The beef then moves to the processing plant. Raw and unprocessed, the beef is inspected, trimmed, and broken down into ingredients that are subsequently ground, shredded, chopped, and blended. For example, a chopped beef patty may start out as a center cut chuck, a piece of beef that is both high in flavor and tenderness.
Once all of the beef has been processed and inspected, it is then sent to various locations all over the country, depending on where it will be used to make McDonald’s burgers. In addition to being frozen or preserved, the beef is also vacuum packed to maintain freshness and stability during transportation.
Processing the Vegetables
The next step in producing a McDonald’s burger is processing the vegetables. The vegetables can be either prewashed or washed before further processing, depending on consumer preference. In order to preserve the quality of the veggies, they are sorted and washed with cold water and inspected for damage and discoloration.
For instance, tomatoes are cut into slices, onions are chopped into small pieces, and lettuce is shredded in order to be used as toppings. To ensure that the vegetables retain a fresh and crisp texture and look appetizing, these vegetables are cooled to just above room temperature and placed in a tray with a preservative solution called “ethylene” to seal in freshness.
These vegetables can then be utilized as ingredients in various stages of the McDonald’s cheeseburger production process, such as the actual manufacturing of the hamburger patty.
Processing the Cheese
The cheeseburger is built upon the cheese. Its flavor is distinct and adds that unmistakable cheesy flavor to an already delicious burger. For McDonald’s burgers, the cheese is sourced from a supplier approved by the company, who provide freshly processed cheeses that are transported to the restaurants where they are applied as toppings.
The cheese itself goes through a myriad of processes before it’s ready for use. The cheese starts as a fresh product, such as cultured milk or fresh butter, and is subject to a process of molding, pressing, cutting, slicing, and wrapping.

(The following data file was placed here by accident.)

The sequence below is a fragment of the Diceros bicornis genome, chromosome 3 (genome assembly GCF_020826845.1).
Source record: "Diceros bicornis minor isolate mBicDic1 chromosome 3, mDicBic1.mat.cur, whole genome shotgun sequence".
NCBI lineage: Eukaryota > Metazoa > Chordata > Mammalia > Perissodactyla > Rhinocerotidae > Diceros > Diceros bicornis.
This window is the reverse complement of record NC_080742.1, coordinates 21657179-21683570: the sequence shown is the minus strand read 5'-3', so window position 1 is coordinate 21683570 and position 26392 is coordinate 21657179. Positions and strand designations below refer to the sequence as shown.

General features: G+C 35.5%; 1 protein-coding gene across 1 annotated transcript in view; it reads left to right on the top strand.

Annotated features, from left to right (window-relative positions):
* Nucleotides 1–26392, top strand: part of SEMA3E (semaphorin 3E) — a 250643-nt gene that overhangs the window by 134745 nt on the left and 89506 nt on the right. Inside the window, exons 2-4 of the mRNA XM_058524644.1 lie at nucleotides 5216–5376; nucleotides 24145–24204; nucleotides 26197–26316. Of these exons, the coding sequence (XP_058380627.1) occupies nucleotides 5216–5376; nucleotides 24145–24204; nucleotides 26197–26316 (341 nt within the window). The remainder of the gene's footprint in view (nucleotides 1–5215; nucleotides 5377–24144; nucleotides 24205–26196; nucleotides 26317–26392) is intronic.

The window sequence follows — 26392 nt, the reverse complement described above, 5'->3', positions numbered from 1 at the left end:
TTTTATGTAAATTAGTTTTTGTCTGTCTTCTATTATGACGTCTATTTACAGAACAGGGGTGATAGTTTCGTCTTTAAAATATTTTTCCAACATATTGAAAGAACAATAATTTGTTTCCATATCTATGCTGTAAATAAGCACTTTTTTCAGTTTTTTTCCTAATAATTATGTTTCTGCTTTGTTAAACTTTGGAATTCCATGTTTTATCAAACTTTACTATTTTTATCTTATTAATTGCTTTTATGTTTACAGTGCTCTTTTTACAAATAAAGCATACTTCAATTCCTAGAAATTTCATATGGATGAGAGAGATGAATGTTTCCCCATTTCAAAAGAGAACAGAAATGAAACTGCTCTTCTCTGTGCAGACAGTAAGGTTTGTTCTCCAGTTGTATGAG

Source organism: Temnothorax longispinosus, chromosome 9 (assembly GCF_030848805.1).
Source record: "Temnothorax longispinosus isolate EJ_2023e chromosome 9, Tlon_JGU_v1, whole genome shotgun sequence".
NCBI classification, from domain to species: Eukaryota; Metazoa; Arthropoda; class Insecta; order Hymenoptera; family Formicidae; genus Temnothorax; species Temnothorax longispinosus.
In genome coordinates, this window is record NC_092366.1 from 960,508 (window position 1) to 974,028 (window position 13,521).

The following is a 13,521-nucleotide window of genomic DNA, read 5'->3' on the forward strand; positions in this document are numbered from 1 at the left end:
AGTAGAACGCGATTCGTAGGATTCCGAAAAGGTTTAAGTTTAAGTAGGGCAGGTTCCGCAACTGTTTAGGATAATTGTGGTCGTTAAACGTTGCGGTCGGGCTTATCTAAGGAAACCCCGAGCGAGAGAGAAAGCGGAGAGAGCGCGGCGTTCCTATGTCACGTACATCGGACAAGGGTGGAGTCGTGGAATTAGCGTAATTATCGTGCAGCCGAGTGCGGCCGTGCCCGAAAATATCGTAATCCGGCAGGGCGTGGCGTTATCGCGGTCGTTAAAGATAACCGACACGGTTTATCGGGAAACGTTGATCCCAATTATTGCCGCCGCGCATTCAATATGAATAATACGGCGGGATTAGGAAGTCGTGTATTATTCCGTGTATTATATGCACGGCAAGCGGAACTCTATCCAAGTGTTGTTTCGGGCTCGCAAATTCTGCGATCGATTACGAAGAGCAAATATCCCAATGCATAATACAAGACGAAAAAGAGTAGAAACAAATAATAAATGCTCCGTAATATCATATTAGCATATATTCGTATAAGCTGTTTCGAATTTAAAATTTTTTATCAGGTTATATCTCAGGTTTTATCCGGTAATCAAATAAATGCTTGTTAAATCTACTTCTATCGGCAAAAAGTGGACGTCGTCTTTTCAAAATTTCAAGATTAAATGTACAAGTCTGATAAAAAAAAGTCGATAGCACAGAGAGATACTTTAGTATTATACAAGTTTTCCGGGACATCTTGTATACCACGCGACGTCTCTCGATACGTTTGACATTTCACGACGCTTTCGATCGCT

McDonald’s uses American cheese slices as its standard cheese, due to its flavor, melt reconstruction and cost effectiveness.
Assembling the Cheeseburger
McDonald’s uses a range of procedures during the assembling process, aimed at maintaining product quality and consistency to ensure that each customer receives the same burger each and every time. The beef patties are cooked on a heated grill, the buns are toasted, the toppings are added, and the cheese is melted. Once the burger has been assembled, it is then ready to be served.
Packaging & Delivery
Once assembled, the cheeseburger is automatically placed in a box and sealed. The majority of McDonald’s restaurants in the USA now use what is known as the ‘Quick Pack’ method. Here, up to eight individual boxes of burgers are placed in a larger box, creating a “convenience pack”. This method is designed to make it easier to carry and deliver the burgers to the customers.
In the US, delivery orders are placed via Uber Eats and DoorDash, with third party delivery companies such as Grubhub also providing services, allowing customers to have burgers delivered right to their door.
When you receive your McDonald’s hamburger, you may not give much thought to what it takes to create this iconic dish. From the harvesting and processing of the beef, the selection and processing of the vegetables and cheese, to the assembly and delivery of the burgers, the amount of effort that goes into producing a McDonald’s cheeseburger is impressive.
To create millions of burgers per day of consistent quality and flavor for consumers all over the world certainly isn’t easy. The success of McDonald’s as an international chain partly relies on the continued performance of each and every one of these steps and processes. Without them, McDonald’s wouldn’t be nearly as successful as it is today.
|Vitamin C||0.6 mg|
|Vitamin B1||0.22 mg|
|Vitamin B2||0.26 mg|
|Vitamin B3||0.00403 grams|
|Vitamin B9||0.059 mg|
|Vitamin B12||0.86 ug|
Daily Value 1.3 g
Daily Value 0.018 g
Daily Value 0.4 g
Daily Value 1.25 g
Daily Value 4.7 g
Daily Value 2.3 g
Daily Value 0.011 g
Daily Value 0.9 mg
Daily Value 0.0023 g
|Total Sugars||6.2 grams||
|Total Sterols:||0.04 g|